Just a quick note to tell you all that although growth on our website appears to be slow, we’re actually working our way through the very large archive rescued from the house and – as the many photos need scanning – they’ll appear bit-by-bit once their respective provenances are settled.
Many thanks to Jackie Finlay for posting the basic listings of shows we put on during the theatre’s lifetime. Again, in time, we’ll be able to add notes and photos to the relevant titles, and I know she’s waiting impatiently for me to unearth a series of “thank you” letters from grateful patrons so she can process them (the letters, not – um…!)
I’ve also taken a couple of photos of the stage and auditorium as it now stands entirely empty – not a view our patrons would have seen, and one which only a few enthusiasts were faced with back in the late ‘sixties before the building’s conversion.
More news later!
Well, it’s a year ago since I posted this news and progress is still on-going now in July 2017. A lot of photos have been scanned but uploading them takes time. The next tranche will cover our final show, The Shell Seekers, and will expand the associated memories attaching to it. Hopefully, this will happen within the next fortnight. Watch this space . . . !
Busy behind the scenes?
Are we clearing the gutter above the auditorium roof of snow so the audience don’t get wet?
Well, since my previous posting life has dramatically got in the way – as it often does. But now here we are in mid-December and I have more free time to devote to this website.
Back in August Bushy Fade asked (tongue-in-cheek) whether we were busy clearing snow to keep the audience dry? Obviously not a summer occupation but he was referring to one particular moment during a winter show (can’t just recall which one now) when – at the start of the interval – a patron found Fred and, rather meekly, informed him that water was dripping down onto his seat B2 and could anything possibly be done to alleviate the problem?
*sigh* Luckily there wasn’t any complex set-change into Act 2 so ladders were hurriedly brought round and Fred (in full DJ) shinned up and found the roof tile which had slipped enough to allow rain penetration.
January 2018 and pretty well the final part of our story has been added (Dismantling the theatre) although there’s one further article to come regarding coralling (!) some audience members if they’d gone exploring the gardens during a show’s intervals and were late back for Act II.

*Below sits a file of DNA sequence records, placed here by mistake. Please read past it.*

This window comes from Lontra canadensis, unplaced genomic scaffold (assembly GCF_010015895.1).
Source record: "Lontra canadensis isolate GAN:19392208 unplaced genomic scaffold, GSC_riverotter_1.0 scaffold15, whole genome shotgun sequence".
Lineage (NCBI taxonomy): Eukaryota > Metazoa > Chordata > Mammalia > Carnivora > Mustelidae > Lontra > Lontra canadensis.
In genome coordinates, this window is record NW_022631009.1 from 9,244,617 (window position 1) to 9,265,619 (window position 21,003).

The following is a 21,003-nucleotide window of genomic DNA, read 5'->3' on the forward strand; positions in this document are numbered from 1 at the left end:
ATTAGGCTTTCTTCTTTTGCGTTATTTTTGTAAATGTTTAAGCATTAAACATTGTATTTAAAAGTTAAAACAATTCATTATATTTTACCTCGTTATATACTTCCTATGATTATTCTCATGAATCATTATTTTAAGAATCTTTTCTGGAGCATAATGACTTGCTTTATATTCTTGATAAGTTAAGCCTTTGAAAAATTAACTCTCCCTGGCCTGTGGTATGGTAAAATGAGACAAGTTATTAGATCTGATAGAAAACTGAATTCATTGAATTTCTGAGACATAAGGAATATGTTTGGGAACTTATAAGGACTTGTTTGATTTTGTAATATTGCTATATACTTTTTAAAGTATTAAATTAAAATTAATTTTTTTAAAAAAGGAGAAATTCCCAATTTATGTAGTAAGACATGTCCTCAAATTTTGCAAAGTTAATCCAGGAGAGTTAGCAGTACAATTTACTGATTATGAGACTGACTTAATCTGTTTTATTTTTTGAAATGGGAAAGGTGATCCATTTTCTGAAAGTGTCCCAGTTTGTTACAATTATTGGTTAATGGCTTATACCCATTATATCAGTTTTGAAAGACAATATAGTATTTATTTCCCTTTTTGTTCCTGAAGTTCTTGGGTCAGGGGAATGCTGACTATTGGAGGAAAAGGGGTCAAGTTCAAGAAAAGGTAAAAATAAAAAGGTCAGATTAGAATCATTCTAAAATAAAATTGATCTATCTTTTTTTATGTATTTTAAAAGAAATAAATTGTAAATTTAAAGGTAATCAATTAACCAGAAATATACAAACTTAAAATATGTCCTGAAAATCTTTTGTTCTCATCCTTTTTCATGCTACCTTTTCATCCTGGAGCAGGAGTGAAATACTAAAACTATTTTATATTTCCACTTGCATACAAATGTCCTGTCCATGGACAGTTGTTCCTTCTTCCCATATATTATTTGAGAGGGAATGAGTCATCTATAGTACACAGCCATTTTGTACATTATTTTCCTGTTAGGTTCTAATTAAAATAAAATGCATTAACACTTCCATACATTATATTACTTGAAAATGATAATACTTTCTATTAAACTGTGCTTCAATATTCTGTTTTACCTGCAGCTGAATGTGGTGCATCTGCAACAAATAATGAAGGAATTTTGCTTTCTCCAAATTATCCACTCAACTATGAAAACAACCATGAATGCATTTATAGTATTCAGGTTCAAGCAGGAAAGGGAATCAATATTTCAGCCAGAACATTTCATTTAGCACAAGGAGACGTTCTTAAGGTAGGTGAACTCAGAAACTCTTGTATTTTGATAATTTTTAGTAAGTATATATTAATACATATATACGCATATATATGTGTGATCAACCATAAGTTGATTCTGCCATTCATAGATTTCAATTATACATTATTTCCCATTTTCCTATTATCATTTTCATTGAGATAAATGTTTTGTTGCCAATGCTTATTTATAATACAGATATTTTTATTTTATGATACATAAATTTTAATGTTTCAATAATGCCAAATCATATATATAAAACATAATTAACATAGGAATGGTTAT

There’s still a good number of show photos to be identified/sorted/scanned but, as always, we will be most grateful if you’ve got any tucked away that we could copy.
Early March 2018 now, and almost all the show photographs from the archive have been identified, scanned, tidied up, resized and uploaded to their relevant entries on our website.
The next task will be to add the names of cast members to each image – a daunting prospect and one which I’m afraid will naturally take quite some time because not only the electronic image needs captioning but each physical photograph in the archive requires the same annotation: sadly there’s no guarantee this website will survive for the same length of time as the archive itself should – once our work is finished, the archive will be lodged with the Oxfordshire Museums’ Resource Service as part of their own local history archive.
However, having the show entries at last populated with supporting photos is in itself a huge step forwards and we ask your patience in the coming months as we continue our task.
Nice work KB. Completely true about the website of course, however your efforts are definitely not wasted. Even if we did lose the website at any time through malware, or just not feeding the appropriate pay slot, there will always be a digital back-up of all data and photo’s. If Oxfordshire Museums’ resource service also would like a digital copy I’m sure we could oblige.